We have taken many steps in the direction of this aesthetics in recent years. One that I read about in the New Yorker -- "Britain's Idyllic Country Houses Reveal a Darker Narrative" -- was particularly shocking. It gave details of the ways in which slavery created the wealth to build fabulous mansions.  The article made the case that seeing the story behind the wealth made the oohing and aahing over its trappings a new experience. The illustration that accompanied the article said it all, juxtaposing the iconic drawing of ship packed with people to be sold into bondage with a father and son traipsing through a mansion to see its splendors.  

In a somewhat similar vein, an article by Roberta Smith in today's New York Times about the painter Chuck Close explored how we might think about his work in light of the revelations of sexual harassment. Are we to stop looking at his paintings because of those revelations?  She argues perhaps not, though we should know his story.

I have thought about this issue a lot because it was revealed that my most beloved college professor -- Dr. Herbert Aptheker -- had molested his daughter Bettina. Dr. Aptheker's work is of monumental importance, but we can't just brush aside his crimes. Had he been convicted in his lifetime, he might have gone to prison, served time, and re-entered society, as millions of people are now doing. Are we to never forgive any of them? Will we discount whatever they do because of their crimes?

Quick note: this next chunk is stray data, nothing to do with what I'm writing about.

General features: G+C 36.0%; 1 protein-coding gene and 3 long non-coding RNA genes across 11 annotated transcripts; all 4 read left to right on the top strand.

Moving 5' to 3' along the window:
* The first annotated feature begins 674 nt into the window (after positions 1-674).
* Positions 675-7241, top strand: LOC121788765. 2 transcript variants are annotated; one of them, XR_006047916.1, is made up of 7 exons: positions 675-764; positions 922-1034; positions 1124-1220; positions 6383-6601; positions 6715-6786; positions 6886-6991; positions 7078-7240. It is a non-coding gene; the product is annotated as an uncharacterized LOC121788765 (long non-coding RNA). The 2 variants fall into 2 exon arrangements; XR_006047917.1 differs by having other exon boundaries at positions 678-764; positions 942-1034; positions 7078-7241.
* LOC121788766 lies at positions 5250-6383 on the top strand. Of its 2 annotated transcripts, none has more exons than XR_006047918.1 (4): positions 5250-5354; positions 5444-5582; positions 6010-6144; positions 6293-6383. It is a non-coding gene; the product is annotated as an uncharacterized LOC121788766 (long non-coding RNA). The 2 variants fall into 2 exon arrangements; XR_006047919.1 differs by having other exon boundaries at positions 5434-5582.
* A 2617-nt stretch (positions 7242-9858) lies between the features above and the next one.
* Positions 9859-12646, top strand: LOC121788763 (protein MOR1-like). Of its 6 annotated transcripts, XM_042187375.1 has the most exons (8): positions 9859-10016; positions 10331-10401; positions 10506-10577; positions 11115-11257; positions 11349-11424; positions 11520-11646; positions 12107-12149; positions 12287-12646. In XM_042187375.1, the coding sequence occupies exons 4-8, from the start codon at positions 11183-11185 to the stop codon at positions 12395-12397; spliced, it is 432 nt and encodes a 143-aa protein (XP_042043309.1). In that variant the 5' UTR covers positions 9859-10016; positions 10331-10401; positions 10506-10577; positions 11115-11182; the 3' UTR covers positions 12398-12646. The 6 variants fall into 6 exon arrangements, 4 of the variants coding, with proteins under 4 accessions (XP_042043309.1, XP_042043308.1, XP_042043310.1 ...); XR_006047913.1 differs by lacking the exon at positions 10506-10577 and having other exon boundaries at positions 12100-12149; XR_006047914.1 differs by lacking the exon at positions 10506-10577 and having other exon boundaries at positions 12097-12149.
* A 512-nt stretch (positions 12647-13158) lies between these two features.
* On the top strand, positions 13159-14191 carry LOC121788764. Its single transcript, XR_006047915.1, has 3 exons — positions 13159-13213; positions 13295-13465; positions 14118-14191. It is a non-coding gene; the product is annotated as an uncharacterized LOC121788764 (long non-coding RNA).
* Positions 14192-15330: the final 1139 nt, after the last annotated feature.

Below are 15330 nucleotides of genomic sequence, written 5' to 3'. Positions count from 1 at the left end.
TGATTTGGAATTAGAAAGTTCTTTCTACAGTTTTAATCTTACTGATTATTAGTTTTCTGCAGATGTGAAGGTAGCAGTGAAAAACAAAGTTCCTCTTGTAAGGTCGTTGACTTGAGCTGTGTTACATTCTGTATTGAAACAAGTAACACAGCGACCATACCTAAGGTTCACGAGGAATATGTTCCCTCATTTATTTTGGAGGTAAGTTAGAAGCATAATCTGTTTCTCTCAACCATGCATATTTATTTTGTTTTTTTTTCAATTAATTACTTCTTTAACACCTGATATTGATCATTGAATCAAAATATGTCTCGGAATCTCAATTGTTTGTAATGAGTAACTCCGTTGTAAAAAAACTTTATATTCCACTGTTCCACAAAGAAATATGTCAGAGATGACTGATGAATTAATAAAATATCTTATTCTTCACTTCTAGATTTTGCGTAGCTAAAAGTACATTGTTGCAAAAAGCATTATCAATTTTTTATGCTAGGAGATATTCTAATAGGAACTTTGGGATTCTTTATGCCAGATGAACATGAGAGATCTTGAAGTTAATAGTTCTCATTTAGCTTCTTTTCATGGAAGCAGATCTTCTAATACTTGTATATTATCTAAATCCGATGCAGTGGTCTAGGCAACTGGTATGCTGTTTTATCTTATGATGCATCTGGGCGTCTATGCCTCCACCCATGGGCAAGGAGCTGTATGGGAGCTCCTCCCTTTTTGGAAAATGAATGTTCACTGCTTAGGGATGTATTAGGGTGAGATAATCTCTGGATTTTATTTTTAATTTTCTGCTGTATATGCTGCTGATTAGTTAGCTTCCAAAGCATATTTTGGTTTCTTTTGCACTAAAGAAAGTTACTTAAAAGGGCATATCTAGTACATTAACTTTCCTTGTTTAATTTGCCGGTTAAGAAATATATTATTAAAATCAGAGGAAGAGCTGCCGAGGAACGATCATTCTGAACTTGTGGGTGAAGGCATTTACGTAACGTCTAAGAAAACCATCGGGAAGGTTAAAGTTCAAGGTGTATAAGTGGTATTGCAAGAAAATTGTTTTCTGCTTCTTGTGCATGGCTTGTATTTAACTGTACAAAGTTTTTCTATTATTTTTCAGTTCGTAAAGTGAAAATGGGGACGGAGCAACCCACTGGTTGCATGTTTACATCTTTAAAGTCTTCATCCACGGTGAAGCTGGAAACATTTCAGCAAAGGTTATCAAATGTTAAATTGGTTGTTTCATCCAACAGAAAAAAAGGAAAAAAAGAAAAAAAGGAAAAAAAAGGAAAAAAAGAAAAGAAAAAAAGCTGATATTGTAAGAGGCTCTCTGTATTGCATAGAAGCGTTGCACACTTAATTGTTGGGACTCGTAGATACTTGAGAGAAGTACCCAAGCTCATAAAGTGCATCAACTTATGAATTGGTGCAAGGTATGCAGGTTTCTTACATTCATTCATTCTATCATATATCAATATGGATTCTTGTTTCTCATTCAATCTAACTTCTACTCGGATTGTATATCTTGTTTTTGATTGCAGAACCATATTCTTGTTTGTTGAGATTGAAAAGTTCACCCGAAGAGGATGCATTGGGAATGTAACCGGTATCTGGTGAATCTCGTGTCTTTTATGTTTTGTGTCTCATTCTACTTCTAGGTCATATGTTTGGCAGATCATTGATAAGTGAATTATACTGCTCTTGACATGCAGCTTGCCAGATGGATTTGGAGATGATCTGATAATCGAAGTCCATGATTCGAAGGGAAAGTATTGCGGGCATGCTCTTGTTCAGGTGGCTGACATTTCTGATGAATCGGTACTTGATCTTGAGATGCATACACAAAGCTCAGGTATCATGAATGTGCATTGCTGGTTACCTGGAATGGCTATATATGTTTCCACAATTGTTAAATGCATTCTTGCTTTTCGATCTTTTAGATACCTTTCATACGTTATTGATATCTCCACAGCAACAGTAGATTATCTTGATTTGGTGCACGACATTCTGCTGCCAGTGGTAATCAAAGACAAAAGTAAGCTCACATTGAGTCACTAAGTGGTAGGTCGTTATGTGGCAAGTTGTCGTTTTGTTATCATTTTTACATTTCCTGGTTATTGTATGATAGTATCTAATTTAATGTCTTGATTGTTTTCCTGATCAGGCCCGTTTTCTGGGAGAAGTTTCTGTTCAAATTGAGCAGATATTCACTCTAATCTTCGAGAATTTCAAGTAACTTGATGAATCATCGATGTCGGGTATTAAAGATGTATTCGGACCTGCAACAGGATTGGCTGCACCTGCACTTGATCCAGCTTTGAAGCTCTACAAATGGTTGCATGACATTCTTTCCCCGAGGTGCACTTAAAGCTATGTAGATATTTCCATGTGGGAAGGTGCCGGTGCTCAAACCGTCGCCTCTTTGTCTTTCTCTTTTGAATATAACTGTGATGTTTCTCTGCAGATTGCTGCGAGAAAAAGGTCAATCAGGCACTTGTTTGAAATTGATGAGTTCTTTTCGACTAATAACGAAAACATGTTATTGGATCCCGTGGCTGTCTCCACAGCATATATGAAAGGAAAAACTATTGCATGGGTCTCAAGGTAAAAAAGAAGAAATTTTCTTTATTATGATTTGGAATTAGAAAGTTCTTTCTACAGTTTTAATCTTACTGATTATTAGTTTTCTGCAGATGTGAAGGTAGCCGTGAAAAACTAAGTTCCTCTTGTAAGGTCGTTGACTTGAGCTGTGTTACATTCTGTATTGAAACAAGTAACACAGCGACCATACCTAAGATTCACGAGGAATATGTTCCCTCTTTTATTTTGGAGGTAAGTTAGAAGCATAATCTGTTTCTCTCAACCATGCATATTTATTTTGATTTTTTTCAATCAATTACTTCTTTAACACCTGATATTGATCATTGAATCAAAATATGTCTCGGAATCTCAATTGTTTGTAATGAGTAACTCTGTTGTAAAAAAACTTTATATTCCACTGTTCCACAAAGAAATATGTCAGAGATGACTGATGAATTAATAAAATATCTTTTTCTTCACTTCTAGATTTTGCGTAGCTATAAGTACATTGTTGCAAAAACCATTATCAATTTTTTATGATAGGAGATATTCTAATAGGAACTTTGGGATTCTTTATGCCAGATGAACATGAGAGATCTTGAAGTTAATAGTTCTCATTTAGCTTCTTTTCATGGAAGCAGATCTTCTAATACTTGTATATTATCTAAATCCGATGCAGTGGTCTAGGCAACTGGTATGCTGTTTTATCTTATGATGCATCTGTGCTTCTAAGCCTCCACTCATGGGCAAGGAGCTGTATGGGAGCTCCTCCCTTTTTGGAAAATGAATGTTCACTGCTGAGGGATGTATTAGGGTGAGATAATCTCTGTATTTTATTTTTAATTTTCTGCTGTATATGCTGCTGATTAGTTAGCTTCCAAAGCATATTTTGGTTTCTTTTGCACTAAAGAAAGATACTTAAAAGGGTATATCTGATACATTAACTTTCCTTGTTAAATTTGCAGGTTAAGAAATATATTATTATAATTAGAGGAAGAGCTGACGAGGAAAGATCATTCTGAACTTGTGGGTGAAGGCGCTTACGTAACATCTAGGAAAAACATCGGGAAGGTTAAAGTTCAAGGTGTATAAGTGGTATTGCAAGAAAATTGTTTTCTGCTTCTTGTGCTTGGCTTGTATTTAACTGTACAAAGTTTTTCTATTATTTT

This is why we need an aesthetics of equity. I do think that the question of forgiveness for crime will find a place in this philosophical endeavor. There is much to be explored. In the meantime, we can look skeptically at the houses of the rich and famous and wonder where the filthy lucre came from.  

Just as yin and yang are opposites, but always in relationship to one another, might we have an aesthetics that is non-dualistic, which sees good and evil as parts of the whole?

Thursday, August 12, 2021

What is Vitamin P and how do we treat Vitamin P deficiency when the Covid numbers are shooting up?

I have discovered a new vitamin: Vitamin P.  Two observations led to this discovery. 

First, my daughter came to stay at my house. I am on a tight timeline of summer work [yuck!] so at first I thought this would throw me off course. I was shocked to discover that the simple presence of another person around the house increased my efficiency one thousand percent. This was completely counter to my predictions. 

Second, a friend of mine was in tears, saying she couldn't get off her couch and was in a serious depression. I asked about her trip to Arizona the previous weekend,  "Oh I had a great time," she replied.  Now, in my book, serious depression does not let up for trips even to great places: it's socked in.  So my mind started scrolling through the reasons one might be tied to the sofa, thinking life is meaningless.  I was reminded that I was in a similar state on Monday when my daughter was gone, but got out of it on Tuesday, when she dropped by again.